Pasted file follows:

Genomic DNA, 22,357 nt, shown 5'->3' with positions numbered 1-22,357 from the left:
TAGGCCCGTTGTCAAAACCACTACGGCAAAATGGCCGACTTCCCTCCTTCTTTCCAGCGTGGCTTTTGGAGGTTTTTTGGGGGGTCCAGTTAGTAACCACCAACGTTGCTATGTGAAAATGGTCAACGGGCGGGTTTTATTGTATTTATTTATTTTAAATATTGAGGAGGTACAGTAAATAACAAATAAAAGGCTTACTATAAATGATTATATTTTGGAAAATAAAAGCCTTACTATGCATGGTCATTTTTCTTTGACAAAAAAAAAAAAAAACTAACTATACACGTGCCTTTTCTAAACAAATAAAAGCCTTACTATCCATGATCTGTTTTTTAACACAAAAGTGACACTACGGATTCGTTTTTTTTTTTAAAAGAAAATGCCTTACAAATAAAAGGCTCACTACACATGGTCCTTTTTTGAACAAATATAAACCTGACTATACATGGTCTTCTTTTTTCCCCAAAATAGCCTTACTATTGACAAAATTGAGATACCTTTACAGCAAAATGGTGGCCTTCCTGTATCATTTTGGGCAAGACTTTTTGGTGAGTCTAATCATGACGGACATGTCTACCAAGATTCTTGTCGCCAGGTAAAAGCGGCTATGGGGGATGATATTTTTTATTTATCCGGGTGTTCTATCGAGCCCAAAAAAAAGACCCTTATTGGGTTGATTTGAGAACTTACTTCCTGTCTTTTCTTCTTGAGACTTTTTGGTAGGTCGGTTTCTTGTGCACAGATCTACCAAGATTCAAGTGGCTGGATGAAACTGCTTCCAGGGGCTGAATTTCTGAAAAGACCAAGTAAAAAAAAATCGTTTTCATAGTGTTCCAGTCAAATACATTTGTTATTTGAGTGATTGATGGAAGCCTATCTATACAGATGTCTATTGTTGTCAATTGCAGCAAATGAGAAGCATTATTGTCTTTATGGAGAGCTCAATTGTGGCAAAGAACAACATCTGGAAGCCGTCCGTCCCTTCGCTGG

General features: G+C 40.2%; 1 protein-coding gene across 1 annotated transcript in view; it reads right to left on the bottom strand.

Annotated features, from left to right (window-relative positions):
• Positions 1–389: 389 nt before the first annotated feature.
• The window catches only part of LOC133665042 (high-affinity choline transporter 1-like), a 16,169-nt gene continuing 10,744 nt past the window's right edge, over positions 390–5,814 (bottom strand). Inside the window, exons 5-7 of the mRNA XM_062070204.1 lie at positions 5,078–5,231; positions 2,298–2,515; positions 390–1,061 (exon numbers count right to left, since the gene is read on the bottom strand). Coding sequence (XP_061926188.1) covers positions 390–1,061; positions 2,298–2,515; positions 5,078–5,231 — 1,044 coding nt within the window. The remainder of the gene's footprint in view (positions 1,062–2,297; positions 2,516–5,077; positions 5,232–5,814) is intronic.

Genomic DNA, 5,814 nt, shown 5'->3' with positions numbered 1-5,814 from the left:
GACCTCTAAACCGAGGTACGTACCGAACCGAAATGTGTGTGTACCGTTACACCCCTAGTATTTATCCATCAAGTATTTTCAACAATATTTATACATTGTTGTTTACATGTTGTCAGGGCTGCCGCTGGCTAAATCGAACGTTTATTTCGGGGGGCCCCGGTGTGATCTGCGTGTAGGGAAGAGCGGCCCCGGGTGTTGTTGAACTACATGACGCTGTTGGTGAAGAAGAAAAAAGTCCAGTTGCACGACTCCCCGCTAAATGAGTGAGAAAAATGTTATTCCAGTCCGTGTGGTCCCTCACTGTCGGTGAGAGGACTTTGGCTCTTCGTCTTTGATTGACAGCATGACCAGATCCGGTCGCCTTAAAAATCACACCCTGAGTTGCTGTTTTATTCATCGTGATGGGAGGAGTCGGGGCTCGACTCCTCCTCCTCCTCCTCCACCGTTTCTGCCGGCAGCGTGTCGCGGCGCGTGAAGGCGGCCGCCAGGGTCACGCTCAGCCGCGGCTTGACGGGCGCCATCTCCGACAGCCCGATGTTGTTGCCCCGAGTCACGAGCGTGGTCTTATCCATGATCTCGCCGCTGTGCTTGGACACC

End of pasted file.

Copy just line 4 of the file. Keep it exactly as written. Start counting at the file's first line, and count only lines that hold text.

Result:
Annotated features, from left to right (window-relative positions):